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Beyond leadership: A relational approach to understanding organizations

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This is a copy of the slides for my International Sociological Association World Congress paper (19 July 2018) as part of the suite of 'relational sociology' papers.

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Beyond leadership: A relational approach to understanding organizations

  1. 1. Beyond leadership: A relational approach to understanding organizations Dr Scott Eacott School of Education | Gonski Institute for Education
  2. 2. Beyond leadership Eacott, S. (2018). Beyond leadership: A relational approach to organizational theory in education. Singapore: Springer.
  3. 3. Problem No. 1: Leadership • An a priori belief in its existence • Studied post event • Epistemic construct / methodological artefact • Pre-existing normative orientation (organizing)
  4. 4. Problem No. 2: Organizations In common parlance we speak of organizations as if they were real. Neither scholar nor layman finds difficulty with talk in which organizations ‘serve functions’, ‘adapt to their environment’, ‘clarify their goals’ or ‘act to implement policy’. What is it that serves, adapts, clarifies or acts seldom comes into question. Underlying widely accepted notions about organizations, therefore, stands the apparent assumption that organizations are not only real but also distinct from the actions, feelings and purposes of people. (Thomas Barr Greenfield)
  5. 5. My argument • The centrality of ‘organizing’ in the social world creates an ontological complicity in researchers (and others) that makes it difficult to epistemologically break from ordinary language; • Rigorous social scientific inquiry calls into question the very foundations of popular labels such as ‘leadership’, ‘management’, and ‘administration’ • The contemporary condition is constantly shaping, and shaped by, the image of organizing; • Foregrounding relations enables the overcoming of the contemporary, and arguably enduring, tensions of structure/agency, universalism/particularism, and individualism/holism; and • In doing so, there is a productive – rather than merely critical – space to theorize organizing activity.
  6. 6. My reasoning • More than ≥ 2 requires some organizing • Instead of granting ontological status to organizations relational theorizing calls for attention to organizing activity • Unlike notions of acting or agency, auctor (meaning s/he who generates) enables us to engage with relations • Generating breaks down orthodox separation of time and space and calls for spatio-temporal conditions Auctors generate spatio-temporal conditions through organizing activity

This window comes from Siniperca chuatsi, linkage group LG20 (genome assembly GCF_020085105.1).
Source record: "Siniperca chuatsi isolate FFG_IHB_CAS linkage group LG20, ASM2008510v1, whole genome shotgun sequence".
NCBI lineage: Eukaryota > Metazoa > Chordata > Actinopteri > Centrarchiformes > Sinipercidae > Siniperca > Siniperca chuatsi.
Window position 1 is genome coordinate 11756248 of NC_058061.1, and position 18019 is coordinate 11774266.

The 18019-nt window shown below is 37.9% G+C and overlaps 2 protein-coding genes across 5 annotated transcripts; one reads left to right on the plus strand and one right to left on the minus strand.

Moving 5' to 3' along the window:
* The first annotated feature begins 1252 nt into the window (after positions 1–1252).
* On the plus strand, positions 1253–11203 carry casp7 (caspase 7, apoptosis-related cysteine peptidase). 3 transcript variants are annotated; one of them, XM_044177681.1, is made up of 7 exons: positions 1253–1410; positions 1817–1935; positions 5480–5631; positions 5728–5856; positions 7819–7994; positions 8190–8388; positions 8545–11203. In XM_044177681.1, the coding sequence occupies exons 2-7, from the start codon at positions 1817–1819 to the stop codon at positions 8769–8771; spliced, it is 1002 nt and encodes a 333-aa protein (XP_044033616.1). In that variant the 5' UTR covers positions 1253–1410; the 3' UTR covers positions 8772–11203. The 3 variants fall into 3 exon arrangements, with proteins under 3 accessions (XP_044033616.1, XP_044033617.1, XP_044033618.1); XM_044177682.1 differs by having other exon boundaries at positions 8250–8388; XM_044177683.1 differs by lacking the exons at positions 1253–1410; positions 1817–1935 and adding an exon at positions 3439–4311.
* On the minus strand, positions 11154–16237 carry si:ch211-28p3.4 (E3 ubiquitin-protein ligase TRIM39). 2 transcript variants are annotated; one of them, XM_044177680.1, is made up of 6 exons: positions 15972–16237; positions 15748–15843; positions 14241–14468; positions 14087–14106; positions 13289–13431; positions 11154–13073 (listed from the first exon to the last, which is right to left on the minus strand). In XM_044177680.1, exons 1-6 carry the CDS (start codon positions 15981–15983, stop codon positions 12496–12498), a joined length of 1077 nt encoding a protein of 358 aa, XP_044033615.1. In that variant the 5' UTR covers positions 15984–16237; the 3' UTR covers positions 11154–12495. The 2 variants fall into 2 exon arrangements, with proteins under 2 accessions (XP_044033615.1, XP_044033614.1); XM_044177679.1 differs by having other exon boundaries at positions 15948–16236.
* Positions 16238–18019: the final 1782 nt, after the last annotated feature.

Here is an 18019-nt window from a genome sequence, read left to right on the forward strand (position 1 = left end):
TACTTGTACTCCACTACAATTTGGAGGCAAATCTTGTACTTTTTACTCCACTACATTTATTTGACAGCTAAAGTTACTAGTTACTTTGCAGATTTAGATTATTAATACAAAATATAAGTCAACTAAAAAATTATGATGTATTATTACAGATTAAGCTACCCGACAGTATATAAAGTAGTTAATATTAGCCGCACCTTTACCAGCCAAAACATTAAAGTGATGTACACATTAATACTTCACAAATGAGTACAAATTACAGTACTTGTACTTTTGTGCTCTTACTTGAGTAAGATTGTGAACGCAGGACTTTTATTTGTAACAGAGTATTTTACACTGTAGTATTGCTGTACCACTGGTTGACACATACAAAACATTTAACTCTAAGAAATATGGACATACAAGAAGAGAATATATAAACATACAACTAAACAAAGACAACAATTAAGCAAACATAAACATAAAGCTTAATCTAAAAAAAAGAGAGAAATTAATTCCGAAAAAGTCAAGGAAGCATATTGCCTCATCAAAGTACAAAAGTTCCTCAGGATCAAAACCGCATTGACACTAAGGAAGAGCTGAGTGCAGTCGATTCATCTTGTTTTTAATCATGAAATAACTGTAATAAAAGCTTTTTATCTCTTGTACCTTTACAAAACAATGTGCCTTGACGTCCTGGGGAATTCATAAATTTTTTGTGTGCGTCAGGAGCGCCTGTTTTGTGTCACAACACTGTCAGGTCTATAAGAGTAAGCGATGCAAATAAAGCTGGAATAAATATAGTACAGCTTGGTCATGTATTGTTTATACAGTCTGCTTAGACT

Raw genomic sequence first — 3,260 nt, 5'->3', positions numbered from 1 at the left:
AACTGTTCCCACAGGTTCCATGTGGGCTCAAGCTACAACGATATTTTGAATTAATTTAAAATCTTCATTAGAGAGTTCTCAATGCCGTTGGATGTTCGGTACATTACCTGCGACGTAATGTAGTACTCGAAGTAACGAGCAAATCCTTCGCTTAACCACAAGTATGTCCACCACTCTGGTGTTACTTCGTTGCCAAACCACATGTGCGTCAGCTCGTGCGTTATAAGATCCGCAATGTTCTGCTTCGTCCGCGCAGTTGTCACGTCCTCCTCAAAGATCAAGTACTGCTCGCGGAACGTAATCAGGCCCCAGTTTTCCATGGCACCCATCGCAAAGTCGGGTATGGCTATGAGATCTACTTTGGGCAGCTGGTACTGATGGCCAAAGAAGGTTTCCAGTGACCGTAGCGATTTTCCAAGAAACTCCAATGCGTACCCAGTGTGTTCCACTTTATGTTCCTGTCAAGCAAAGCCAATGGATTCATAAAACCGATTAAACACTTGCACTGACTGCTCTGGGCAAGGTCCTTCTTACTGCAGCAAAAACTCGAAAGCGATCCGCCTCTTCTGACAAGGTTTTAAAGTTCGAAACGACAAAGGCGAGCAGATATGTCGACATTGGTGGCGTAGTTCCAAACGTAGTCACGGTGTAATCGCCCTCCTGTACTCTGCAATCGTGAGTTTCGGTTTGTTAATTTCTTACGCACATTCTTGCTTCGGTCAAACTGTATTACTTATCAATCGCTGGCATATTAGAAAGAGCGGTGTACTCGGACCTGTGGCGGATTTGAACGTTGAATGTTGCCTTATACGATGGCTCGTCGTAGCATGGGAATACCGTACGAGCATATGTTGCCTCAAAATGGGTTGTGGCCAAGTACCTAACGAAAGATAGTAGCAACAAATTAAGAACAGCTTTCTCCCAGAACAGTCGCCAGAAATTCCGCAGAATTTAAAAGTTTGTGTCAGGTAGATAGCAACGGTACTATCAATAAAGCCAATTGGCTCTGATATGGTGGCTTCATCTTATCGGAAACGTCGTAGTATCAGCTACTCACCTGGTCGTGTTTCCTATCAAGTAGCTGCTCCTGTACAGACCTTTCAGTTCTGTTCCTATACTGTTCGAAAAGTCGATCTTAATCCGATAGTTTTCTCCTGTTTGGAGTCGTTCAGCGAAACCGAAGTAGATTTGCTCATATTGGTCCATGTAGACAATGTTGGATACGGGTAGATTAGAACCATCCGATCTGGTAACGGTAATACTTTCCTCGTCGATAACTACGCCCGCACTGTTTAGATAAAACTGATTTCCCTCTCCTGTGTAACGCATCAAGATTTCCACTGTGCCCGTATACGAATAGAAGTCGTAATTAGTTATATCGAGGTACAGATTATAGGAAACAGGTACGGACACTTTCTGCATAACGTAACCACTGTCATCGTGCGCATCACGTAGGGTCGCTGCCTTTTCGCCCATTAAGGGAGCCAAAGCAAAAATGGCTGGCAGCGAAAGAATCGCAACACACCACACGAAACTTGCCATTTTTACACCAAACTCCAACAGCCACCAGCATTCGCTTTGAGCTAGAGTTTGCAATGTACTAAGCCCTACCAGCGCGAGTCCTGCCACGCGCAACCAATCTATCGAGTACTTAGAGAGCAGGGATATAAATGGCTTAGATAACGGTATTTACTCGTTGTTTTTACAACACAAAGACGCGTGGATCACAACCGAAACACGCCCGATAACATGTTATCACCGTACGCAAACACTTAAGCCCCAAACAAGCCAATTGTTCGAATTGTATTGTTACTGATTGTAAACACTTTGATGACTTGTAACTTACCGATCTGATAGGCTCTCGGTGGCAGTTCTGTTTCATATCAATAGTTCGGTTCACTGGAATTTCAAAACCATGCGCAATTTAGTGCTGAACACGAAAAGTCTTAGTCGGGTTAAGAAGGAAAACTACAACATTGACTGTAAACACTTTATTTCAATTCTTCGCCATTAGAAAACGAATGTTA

7. 7. Relevance • Talk of a ‘relational turn’ in the social sciences • Such a breakthrough requires ‘a blueprint for moving forward’ (Gulson & Symes, 2017; Prandini, 2015) What does the relational offer: • A methodological framework for illuminating our ways of understanding • The theoretical resources to undertake that task • Not about playing the game better, but challenging the rules of the game and its formula for success (Thomson, 2010) • It offers a methodological and theoretical breakthrough and a blueprint for moving forward
  8. 8. References Bourdieu, P., Chamboredon, J.C., & Passeron, J.C. (1991[1968]). The craft of sociology: epistemological preliminaries (R. Nice, Trans.). New York, NY: Walter de Gruyter. Depelteau, F. (Ed.). (2018). The Palgrave handbook of relational sociology. New York, NY: Palgrave Macmillan. Donati, P. (2015). Manifesto for a critical realist relational sociology. International Review of Sociology, 25(1), 86-109. Eacott, S. (2018). Beyond leadership: A relational approach to organizational theory in education. Singapore: Springer. Greenfield, T.B. (1973). Organizations as social inventions. Paper presented at the 58th Annual Meeting of the American Educational Research Association, New Orleans, LA. Gulson, K., & Symes, C. (2017). Making moves: Theorizations of education and mobility. Critical Studies in Education, 58(2), 125-130. Prandini, R. (2015). Relational sociology: A well-defined sociological paradigm or a challenging ‘relational turn’ in sociology? International Review of Sociology, 25(1), 1-14. Thomson, P. (2010). Headteacher autonomy: A sketch of a Bourdieuian field analysis of position and practice. Critical Studies in Education, 51(1), 5-20.
  9. 9. Contact Details Dr Scott Eacott PhD MLMEd GradCertPTT BTeach/BSocSci FACEL Director, Higher Research Degree Programs School of Education University of New South Wales Sydney NSW AUSTRALIA 2052 P: +61 2 9385 0704 T: @ScottEacott E: s.eacott@unsw.edu.au W: http://scotteacott.com

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